A Word From Steve Jones
December 10th, 2018
Dear pastors, missionaries, chaplains and friends,
Steve Jones here… This week we celebrate Canada’s 149th birthday. That’s right, next year our nation turns 150 years old. Most Canadians think our country is pretty special. Studies commonly indicate that Canada is a nation to which many would like to move. We’re special. Often our identity is based on “not being American.” But are we unique?
Well, ask an American what a toboggan, a toque, or a knapsack are. Ask a Manitoban what a jam-buster, a bumper shine, nips, garbage mitts, or matrimonial cake are. Ask any American what a loonie, a Timmy’s, a two-four, Crispy Crunch, Big Turk, or washroom are and you’ll get a puzzled look. A few months back, I asked a waitress in New Orleans for an extra “serviette” and she looked stunned. So I said, “Oops, I mean napkin.” Ask anyone in Saskatchewan where to find Big Arm Bay, Eyebrow, Elbow, Knee Lake, Arm River, Head Lake, Skull Creek, Bone Creek or Moosejaw, and any good, decent citizen in Saskatchewan will point you the way to the many places in their province named after body parts. Ask an American where Saskatchewan is…well, you know the response.
When astronaut Mark Garneau was a passenger on the shuttle Challenger in 1984, he brought along a puck and hockey stick. Canadian Astronaut Robert Thirsk (2009) brought his copy of “The Hockey Sweater”, by Roch Carrier.
CANADA IS UNIQUE
My point is Canadians have many distinctives dissimilar to other nations – in particular to our “cousins” to the south. Don’t get me wrong; I’m not trying to “dis” the States. I admire much about our closest neighbours. But I’m also grateful for Canada’s unique place in the global neighbourhood.
Compare the national anthems of Canada and the US:
While Americans sing of a “perilous fight, ramparts, rockets, red glare and bombs bursting in air”, Canadians sing of “standing on guard for thee.” Kinder, gentler talk when speaking about defending our nation. The States rank as the #1 nation for military power. Canada is #25, just after the Philippines and Australia.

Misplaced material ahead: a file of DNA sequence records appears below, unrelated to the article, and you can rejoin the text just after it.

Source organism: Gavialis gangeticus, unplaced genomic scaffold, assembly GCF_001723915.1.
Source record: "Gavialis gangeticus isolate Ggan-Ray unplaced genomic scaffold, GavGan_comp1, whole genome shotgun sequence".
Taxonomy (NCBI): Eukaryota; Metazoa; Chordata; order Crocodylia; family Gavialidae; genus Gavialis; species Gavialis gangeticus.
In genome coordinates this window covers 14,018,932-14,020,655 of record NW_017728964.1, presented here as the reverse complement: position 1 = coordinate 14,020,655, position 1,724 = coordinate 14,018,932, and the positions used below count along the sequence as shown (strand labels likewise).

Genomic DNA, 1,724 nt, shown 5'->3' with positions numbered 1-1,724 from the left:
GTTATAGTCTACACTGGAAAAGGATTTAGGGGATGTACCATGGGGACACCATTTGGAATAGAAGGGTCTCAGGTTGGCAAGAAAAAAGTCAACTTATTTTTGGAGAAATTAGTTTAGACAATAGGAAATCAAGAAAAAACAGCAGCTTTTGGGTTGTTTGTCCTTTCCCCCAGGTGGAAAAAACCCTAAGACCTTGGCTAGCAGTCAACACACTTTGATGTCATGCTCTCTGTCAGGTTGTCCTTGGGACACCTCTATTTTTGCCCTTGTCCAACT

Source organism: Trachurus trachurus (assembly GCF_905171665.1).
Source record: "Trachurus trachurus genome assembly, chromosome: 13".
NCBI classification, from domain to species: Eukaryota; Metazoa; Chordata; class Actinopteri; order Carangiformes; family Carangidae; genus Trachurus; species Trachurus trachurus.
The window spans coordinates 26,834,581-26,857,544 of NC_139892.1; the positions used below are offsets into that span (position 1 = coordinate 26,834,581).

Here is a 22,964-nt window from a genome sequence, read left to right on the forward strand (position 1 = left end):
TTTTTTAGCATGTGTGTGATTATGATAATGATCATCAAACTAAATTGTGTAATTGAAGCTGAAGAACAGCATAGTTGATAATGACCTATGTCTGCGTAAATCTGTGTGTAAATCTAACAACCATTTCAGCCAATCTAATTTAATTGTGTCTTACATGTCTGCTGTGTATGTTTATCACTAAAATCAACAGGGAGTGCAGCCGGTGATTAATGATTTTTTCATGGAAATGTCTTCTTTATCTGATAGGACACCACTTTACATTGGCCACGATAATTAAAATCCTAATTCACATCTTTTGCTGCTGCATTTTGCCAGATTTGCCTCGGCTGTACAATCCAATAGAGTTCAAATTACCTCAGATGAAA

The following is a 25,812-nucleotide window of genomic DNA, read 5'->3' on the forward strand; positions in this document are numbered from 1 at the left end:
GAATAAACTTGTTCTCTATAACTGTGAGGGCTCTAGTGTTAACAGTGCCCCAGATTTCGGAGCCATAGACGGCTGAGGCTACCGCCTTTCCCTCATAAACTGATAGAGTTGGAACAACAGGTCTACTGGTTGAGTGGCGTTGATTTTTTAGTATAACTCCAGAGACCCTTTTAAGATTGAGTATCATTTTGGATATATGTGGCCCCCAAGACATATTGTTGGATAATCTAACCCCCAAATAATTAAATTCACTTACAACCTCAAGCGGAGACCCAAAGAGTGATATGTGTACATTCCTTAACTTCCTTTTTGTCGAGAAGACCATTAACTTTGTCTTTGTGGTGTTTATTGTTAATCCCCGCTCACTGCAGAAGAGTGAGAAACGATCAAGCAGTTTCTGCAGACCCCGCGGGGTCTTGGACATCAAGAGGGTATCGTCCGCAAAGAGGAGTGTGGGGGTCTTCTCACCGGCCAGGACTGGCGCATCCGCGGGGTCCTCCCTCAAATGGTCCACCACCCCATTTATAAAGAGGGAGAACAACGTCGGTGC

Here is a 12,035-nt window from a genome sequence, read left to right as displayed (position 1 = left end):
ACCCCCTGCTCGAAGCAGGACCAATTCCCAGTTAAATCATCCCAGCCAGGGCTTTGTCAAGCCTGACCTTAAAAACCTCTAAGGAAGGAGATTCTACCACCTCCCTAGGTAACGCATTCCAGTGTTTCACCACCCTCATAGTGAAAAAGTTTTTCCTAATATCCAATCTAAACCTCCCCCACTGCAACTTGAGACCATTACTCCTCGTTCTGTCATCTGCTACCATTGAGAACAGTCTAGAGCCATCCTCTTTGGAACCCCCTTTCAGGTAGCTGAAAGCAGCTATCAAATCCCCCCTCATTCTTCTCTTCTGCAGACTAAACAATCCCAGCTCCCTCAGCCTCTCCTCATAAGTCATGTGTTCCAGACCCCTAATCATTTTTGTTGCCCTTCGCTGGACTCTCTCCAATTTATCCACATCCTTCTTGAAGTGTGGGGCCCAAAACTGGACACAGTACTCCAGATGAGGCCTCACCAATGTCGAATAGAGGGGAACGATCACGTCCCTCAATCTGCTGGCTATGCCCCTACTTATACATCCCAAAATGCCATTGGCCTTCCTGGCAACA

The USA’s national anthem had its beginnings in 1814 as a poem entitled, “Defence of Fort McHenry”, after an American lawyer witnessed the bombardment of Fort McHenry by British ships during the War of 1812. The Americans won that battle.
Canada on the other hand created and decided on its national anthem through a consensus, contests and parliamentarian bills. Kind of sounds Canadian, eh?
The music and French lyrics of Canada’s national anthem were written in 1880 to celebrate St. Jean-Baptiste Day. This day in June is now officially known as “moving day” in Quebec. It wasn’t until 1939 that our country settled on, “O Canada” as our de facto national anthem, and not officially until 1980. It took 100 years. Sounds very Canadian, eh?!
The English lyrics of the Canadian National anthem took longer to land on. A flurry of competitions in the early years of the 20th century came up with many possibilities. I read some of them. It’s interesting to note that God shows up in most of them.
- Thomas Bedford was a medical doctor from Toronto who wrote in 1906:
“O Canada! Our father’s land of old,
Thy brow is crown’d with leaves of red and gold,
Beneath the shade of the Holy Cross…
Almighty God! On thee we call…”
- Ewing Buchan, manager of the Bank of Hamilton in Vancouver wrote in 1908:
“O Canada, our heritage, our love,
Thy worth we praise all other lands above…
At Britain’s side, whate’er betide,
With hearts we sing, ‘God save the King’…”
- Mercy E. Powell McCulloch won a national anthem contest for Collier’s magazine in 1909:
“O Canada! In praise of thee we sing,
From echoing hills our anthems proudly ring…
Lord God of Hosts! We now implore,
Bless our dear land this day and evermore…”
After the failure of 14 bills dealing with the adoption of “O Canada” as our national anthem between 1962-1980, Parliament finally voted to adopt the version written by Robert Stanley Weir, penned in 1927 for the diamond jubilee of Confederation. Well, almost. Later, the government changed three lines from Weir’s original, “O Canada, glorious and free” was changed to “God keep our land, glorious and free.”
Have a wonderful Canada Day celebration this weekend. Thank God that Canada is so unique and blessed. Let’s all gather in prayer that God might once again become central to the hearts of Canadians as we call out to the Lord while singing our national anthem this July 1st… “God keep our land, glorious and free.” Yes, Lord, this is our prayer.
Have a blessed week,